A casual glance at the recipe suggests that Boothby is an old-school charlatan, but he’s actually getting in digs at unscrupulous vendors at circuses, fairs…and churches.
Shocking—A bartender pointing out ecclesiastical lemonade hypocrisy. His method of adding raspberry syrup's not a bad drink, but ease off the sugar if that version tempts you.
This drink in a barroom is a Plain Lemonade colored with raspberry syrup; but a proper Circus Lemonade is a beverage that is made to sell at large gatherings, such as services, fairgrounds, race-courses and church affairs, and is made in the following manner: —
Procure a large tub or headless barrel and fill it nearly full of water, add enough citric or tartaric acid to suit, and sweeten to taste with sugar. Two pounds of acid will make over 30 gallons of lemonade. Cochineal coloring…will make it a beautiful red color. Always slice up a few lemons or oranges and throw in. If you have no ice handy with which to cool this delightful beverage, procured a piece of glass and fasten to the sides of the barrel with strings, so it will float near the top, and put some of the sliced fruit on it. This little deception causes the drink to appear more inviting on a warm day. A strawberry is usually added a church fairs, and two or three berries might possibly be used for a picnic.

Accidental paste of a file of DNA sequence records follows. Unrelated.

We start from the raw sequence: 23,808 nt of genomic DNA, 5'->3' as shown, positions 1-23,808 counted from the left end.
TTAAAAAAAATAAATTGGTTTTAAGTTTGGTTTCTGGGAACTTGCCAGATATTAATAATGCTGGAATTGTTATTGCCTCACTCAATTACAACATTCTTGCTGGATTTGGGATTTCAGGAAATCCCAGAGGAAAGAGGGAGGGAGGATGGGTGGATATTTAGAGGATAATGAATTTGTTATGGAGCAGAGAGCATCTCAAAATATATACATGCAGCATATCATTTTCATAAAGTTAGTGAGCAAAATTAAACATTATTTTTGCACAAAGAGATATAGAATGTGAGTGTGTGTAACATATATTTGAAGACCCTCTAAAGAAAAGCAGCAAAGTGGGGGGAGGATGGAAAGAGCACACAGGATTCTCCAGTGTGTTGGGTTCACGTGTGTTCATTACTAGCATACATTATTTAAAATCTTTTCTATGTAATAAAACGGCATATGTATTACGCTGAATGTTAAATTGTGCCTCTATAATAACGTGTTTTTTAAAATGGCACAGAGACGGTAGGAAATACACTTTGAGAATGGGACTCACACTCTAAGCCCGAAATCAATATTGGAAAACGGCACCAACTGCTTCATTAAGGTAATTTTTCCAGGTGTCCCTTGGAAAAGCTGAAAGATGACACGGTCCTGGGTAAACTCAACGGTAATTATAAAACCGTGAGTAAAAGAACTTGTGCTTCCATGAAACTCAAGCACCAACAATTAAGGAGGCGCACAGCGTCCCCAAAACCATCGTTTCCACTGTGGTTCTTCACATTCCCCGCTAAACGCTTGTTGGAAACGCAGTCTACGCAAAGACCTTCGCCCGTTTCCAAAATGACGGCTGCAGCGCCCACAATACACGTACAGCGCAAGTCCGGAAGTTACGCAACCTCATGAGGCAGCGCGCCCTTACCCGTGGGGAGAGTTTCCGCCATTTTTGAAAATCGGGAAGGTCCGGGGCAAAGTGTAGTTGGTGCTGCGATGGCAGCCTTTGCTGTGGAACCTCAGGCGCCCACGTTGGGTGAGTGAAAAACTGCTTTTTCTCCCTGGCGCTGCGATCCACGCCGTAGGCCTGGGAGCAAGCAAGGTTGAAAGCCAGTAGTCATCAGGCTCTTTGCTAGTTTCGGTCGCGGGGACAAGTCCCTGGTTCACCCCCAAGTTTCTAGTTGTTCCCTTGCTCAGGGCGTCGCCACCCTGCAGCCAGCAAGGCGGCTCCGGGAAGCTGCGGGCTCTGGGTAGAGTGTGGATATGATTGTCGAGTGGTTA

Hon Wm T. Boothby (1908)
The World’s Drinks and How to Mix Them
143 pages, paperback
2009 reprint by Mud Puddle Books
Buy it here.